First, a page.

The first 537 BHRs (the total number of patients is unknown given the data on the hips was deidentified) performed in the United States were performed by 89 surgeons between June and October 2006. Each surgeon was asked to complete an adverse event reporting form for each case at the completion of the operative procedure, at the time of discharge from the hospital, at six weeks, three months, six months and one year postoperatively. The adverse event reporting forms were then returned either to the implant manufacturer or to the first author (CDV) who collected, collated and analyzed the data. If data forms were initially not provided, the authors contacted the surgeon and asked them to send the forms, or recorded patients as lost to followup if this was the disposition reported by the operating surgeon.
Demographic data were provided by the surgeons for 471 of the 537 cases (87.7%). The known cohort demographics included 334 men (70.9%) and 137 women (29.1%) with a mean age of 52 years (range, 16–82 years) at the time of surgery. Diagnosis data were provided for 460 hips and included osteoarthritis in 88.7% (414 hips), osteonecrosis in 5.9% (27 hips), developmental dysplasia of the hip in 3% (14 hips), and posttraumatic arthritis in 1.7% (eight hips); the diagnosis was listed as “other” in three hips (0.7%) without further information provided.
Intraoperative data were available for all 537 cases (100%), hospital discharge and six-week data were available for 524 cases (97.6%), three-month data were available for 523 cases (97.4%), six-month data were available for 509 cases (94.3%) and one-year data were available for 449 cases (83.6%). The unreported data points were either from patients who were lost to followup by the treating surgeon or for whom the treating surgeons did not provide further data. Mean followup was 10.4 months (range, immediate postoperative to 12 months).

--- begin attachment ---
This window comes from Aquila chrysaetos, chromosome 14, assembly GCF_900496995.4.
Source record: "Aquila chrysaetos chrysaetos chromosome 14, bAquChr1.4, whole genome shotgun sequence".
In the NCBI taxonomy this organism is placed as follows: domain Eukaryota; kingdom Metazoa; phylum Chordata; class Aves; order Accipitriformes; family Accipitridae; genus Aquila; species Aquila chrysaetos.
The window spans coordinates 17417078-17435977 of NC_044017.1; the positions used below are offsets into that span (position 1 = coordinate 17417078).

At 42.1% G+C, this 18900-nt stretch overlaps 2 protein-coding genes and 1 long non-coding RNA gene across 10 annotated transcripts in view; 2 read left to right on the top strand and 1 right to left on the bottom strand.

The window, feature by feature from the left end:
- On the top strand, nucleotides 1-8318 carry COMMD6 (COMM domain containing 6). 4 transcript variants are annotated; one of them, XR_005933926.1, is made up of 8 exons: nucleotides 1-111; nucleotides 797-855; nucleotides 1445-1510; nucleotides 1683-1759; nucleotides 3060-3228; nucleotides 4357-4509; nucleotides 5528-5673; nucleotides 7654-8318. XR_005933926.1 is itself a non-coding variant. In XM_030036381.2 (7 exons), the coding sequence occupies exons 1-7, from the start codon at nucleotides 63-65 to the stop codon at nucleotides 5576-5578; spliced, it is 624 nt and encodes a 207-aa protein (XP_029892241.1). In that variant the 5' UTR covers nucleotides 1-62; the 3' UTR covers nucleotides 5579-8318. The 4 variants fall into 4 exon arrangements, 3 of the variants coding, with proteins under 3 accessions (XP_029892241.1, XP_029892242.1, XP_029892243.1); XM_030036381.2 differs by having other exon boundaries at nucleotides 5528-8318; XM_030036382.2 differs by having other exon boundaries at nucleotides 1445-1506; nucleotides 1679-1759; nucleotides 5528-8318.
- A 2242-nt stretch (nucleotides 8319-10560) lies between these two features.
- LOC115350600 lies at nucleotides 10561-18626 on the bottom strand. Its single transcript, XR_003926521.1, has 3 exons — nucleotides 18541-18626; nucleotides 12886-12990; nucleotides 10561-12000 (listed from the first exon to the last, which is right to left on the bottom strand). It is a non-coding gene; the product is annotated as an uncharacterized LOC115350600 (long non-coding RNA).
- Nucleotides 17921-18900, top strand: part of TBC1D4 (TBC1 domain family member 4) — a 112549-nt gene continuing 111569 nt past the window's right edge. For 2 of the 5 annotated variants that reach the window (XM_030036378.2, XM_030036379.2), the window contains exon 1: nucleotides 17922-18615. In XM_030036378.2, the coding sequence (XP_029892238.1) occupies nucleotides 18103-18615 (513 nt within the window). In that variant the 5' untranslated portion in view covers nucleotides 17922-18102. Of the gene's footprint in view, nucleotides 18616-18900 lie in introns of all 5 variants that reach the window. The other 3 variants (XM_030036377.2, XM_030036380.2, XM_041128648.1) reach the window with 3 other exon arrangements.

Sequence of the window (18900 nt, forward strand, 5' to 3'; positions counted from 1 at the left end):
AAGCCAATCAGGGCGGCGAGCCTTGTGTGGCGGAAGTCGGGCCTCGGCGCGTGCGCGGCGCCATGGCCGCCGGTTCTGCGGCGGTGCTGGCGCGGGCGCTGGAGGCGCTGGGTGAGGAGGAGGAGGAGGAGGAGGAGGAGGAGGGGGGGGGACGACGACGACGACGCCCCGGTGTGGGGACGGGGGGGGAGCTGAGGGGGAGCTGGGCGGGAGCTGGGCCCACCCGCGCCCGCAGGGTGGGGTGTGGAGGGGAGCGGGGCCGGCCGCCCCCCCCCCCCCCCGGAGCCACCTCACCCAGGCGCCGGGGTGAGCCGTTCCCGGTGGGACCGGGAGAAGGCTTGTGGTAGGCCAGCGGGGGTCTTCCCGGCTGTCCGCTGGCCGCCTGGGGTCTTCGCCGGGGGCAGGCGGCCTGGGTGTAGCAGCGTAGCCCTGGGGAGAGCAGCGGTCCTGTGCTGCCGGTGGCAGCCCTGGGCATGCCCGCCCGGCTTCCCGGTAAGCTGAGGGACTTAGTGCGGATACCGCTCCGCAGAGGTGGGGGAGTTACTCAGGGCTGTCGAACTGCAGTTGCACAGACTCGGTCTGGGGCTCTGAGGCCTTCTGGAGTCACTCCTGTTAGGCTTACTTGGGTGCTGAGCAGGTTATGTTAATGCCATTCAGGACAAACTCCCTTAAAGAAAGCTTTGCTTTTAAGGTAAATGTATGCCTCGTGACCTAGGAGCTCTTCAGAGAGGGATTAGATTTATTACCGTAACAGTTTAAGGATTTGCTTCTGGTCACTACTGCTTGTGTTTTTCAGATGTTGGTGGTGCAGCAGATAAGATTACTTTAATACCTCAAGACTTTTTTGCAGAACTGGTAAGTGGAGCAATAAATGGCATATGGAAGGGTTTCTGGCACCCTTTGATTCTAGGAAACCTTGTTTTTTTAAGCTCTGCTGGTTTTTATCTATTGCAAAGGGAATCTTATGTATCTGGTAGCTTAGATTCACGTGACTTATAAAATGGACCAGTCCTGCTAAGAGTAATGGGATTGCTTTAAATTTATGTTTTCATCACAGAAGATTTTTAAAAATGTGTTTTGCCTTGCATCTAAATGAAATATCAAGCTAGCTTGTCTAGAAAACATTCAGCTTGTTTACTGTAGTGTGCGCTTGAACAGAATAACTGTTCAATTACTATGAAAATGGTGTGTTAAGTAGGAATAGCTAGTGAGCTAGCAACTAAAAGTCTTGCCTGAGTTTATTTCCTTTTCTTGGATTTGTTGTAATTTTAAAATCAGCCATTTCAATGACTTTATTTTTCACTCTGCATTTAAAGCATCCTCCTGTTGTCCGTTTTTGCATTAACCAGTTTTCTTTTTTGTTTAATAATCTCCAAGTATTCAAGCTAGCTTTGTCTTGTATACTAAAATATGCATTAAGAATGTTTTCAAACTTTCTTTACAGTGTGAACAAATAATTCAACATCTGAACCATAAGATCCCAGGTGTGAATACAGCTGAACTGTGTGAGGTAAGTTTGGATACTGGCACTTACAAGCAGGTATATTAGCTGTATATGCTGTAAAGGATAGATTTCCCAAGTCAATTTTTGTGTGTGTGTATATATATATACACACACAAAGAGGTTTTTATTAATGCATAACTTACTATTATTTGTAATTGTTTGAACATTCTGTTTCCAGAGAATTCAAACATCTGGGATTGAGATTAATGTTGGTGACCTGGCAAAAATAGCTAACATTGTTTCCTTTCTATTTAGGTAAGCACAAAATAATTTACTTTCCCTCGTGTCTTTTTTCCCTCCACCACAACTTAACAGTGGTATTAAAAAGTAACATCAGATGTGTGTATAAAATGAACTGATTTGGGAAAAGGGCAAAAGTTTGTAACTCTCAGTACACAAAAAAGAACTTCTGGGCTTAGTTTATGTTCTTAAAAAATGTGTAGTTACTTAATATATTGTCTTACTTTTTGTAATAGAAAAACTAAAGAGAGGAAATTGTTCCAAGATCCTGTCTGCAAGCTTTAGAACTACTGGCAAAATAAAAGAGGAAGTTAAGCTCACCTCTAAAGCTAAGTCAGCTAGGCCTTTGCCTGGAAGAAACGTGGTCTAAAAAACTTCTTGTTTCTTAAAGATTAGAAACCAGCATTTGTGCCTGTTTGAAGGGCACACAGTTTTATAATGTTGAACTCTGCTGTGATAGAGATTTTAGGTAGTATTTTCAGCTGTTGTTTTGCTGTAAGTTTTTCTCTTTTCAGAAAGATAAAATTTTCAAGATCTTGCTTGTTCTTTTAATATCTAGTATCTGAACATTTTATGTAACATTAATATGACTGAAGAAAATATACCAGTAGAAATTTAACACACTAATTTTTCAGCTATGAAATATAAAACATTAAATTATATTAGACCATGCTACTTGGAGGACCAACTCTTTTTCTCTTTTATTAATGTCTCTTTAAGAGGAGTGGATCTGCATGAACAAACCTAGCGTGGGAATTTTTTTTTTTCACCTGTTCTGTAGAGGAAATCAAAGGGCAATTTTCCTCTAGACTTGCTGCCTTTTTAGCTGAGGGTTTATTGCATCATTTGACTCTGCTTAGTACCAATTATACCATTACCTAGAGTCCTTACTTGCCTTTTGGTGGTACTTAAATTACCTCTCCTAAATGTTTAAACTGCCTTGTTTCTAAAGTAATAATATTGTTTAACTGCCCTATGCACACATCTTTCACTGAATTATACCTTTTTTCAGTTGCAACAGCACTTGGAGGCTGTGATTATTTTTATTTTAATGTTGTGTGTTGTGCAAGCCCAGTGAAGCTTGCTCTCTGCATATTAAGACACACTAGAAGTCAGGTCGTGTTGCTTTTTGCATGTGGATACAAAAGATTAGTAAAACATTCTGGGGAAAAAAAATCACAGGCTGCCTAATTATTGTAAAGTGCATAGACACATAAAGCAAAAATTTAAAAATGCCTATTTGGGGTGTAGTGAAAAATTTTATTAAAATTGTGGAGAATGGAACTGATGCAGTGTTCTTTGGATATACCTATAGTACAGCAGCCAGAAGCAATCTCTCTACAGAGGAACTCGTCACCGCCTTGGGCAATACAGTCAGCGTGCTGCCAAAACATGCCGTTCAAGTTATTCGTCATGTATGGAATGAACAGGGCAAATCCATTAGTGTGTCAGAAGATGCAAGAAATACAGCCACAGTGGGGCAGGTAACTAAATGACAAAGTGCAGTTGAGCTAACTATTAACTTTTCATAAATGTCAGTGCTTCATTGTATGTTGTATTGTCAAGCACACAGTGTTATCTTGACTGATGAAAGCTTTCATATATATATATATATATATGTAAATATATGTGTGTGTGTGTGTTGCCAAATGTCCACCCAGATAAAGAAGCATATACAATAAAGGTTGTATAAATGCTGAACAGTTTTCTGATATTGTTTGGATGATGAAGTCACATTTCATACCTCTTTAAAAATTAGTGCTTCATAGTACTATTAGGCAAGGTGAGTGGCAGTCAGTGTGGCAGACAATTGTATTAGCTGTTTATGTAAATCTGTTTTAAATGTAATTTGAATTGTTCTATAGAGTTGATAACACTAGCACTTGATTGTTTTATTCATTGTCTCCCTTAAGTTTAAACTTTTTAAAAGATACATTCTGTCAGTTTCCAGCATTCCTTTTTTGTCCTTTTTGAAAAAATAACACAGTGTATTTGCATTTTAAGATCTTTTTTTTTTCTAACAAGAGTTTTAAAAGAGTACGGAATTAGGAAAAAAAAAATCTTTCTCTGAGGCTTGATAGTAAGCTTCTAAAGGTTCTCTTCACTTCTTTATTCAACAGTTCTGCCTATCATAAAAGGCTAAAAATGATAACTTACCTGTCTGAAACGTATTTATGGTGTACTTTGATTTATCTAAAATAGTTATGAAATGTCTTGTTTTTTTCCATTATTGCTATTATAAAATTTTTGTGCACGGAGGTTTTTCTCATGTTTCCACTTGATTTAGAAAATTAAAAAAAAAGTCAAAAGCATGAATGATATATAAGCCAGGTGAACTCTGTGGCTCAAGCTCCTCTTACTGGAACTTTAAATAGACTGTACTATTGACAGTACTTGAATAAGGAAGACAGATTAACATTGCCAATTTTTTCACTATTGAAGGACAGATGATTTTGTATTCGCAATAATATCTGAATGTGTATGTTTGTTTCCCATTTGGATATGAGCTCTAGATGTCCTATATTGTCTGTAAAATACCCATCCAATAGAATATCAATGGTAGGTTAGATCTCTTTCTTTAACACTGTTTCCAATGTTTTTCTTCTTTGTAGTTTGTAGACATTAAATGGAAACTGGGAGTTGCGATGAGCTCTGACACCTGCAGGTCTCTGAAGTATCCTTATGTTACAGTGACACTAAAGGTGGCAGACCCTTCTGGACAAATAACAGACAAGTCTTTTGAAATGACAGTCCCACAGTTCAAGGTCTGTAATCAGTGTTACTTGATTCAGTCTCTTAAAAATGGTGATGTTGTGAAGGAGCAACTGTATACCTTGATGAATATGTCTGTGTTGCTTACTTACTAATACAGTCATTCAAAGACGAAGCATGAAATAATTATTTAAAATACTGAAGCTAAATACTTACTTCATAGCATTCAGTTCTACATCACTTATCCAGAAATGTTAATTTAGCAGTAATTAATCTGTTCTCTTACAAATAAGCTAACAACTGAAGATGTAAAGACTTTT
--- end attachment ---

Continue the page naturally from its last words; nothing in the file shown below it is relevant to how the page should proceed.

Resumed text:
All procedures were performed by surgeons who attended a mandatory classroom session. This session focused on the technical aspects of the procedure, including familiarization with the instruments, practice using saw bones, and preoperative planning. Appropriate patient selection was also discussed, including the recommendation that optimal results are seen among men less than 65 years old, females less than 55 years old and patients with degenerative joint disease or osteonecrosis with less than 30% involvement of the femoral head. All surgeons subsequently attended live surgery (a minimum of two cases performed by a surgeon outside of the United States who was experienced in performing the procedure). An individual surgeon’s first 10 cases were attended by a technical specialist from the implant vendor with extensive prior experience with the procedure to further assist with any technical issues encountered by the surgeon or the operating room staff. All surgeons agreed to participate in adverse event reporting (using deidentified patient data) for the purposes of this study. Surgeons performed a mean of six cases during the study period (range, 1–45 cases).